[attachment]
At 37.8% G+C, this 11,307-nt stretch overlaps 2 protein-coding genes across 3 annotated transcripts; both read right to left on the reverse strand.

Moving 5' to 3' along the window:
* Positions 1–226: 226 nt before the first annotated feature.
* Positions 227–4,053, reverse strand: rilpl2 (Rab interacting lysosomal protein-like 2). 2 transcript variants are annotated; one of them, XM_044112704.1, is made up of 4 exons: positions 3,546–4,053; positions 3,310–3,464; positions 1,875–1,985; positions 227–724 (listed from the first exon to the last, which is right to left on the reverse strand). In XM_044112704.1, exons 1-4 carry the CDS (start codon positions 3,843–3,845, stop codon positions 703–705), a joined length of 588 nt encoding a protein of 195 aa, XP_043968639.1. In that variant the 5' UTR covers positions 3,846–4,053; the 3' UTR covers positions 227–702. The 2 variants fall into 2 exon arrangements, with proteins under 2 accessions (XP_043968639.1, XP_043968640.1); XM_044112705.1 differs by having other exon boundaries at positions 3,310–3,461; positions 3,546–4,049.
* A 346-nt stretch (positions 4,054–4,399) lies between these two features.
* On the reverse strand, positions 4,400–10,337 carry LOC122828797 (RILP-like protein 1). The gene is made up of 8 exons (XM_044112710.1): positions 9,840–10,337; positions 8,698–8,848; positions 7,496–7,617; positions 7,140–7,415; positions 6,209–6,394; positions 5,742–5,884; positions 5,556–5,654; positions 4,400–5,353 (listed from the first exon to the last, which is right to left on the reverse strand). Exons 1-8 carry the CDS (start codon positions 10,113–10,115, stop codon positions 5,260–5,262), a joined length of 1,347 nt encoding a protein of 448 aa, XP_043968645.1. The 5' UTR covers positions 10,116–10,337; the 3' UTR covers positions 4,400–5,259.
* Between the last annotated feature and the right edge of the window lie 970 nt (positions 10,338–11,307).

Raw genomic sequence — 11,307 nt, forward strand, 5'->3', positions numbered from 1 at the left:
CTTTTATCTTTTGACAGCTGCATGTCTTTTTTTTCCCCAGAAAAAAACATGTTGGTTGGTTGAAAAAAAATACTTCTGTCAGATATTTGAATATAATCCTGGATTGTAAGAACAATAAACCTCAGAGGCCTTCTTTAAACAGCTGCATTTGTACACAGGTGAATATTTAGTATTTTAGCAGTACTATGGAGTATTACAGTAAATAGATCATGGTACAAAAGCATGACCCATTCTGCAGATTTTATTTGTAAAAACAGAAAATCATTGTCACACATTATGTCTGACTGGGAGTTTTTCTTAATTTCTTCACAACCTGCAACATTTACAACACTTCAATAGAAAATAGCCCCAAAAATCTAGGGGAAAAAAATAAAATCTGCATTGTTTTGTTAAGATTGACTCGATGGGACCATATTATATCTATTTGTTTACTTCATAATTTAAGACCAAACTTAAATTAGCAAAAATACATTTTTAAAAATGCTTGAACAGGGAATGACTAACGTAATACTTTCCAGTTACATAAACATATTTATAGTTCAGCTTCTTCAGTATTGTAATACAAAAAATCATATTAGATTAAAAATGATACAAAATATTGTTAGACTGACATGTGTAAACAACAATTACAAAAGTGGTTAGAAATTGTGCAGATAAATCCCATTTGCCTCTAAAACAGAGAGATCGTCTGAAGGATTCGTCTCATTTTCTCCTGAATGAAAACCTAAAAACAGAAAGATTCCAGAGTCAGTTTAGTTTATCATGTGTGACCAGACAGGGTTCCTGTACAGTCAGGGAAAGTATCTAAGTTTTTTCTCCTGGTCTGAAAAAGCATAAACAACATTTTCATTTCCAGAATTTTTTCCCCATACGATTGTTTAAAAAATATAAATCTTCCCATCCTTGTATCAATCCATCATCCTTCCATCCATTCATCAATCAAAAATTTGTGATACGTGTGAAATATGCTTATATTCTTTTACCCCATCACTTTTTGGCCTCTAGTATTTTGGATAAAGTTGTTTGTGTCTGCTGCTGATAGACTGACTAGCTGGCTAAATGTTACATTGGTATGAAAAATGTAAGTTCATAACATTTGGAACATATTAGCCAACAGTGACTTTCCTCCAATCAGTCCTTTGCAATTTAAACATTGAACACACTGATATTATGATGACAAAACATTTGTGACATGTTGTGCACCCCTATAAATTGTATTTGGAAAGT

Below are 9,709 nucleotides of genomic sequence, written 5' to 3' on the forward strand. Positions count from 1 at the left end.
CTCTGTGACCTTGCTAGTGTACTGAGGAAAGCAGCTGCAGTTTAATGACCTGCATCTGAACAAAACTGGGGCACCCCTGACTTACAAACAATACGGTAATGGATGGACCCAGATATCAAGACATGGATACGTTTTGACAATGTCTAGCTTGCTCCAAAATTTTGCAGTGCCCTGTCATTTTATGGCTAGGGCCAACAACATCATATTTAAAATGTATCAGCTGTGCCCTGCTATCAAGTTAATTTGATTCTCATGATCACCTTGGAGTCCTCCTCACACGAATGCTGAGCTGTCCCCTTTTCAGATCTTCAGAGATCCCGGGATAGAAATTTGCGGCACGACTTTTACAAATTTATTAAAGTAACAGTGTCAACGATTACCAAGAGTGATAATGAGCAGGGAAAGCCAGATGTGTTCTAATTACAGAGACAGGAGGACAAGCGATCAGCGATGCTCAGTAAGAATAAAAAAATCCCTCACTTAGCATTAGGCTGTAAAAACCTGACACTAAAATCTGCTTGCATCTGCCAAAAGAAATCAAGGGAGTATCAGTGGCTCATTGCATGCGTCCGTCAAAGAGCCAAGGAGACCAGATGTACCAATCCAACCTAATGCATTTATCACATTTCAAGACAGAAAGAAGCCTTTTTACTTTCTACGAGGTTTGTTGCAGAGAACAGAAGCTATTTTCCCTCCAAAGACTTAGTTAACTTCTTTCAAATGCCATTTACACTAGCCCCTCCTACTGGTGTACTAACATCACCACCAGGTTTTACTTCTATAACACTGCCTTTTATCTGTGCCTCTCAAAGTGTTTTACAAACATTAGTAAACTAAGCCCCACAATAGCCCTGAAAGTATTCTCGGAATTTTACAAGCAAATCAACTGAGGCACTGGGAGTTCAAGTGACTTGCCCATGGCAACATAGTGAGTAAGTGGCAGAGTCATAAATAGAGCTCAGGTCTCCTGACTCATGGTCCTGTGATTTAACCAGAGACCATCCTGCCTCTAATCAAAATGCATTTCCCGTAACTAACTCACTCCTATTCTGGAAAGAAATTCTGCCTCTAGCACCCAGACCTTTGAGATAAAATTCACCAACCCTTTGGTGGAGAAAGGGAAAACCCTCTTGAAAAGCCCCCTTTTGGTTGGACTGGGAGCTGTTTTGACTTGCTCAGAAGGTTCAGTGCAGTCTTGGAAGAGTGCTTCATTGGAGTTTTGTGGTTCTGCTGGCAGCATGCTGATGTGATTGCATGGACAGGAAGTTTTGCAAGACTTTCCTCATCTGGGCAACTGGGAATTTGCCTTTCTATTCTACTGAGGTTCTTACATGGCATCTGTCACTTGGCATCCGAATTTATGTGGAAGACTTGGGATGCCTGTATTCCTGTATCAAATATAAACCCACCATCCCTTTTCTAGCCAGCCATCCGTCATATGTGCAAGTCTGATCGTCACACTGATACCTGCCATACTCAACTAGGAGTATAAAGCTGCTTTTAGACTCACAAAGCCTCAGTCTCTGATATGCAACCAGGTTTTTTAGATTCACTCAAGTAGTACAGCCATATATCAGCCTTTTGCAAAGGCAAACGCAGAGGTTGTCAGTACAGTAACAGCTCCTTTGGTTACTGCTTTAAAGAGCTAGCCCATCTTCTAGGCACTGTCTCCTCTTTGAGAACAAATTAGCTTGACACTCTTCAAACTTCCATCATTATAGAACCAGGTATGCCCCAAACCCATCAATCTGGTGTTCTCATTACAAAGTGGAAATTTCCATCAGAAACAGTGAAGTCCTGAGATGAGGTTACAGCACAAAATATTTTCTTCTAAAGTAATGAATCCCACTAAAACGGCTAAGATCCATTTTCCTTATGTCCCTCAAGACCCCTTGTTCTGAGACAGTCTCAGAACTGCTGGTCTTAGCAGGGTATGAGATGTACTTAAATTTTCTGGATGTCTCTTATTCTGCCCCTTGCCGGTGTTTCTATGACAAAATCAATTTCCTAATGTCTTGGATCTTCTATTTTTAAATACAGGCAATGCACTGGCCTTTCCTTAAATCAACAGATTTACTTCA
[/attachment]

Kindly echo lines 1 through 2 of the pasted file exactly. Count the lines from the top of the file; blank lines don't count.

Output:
At 37.8% G+C, this 11,307-nt stretch overlaps 2 protein-coding genes across 3 annotated transcripts; both read right to left on the reverse strand.

Moving 5' to 3' along the window: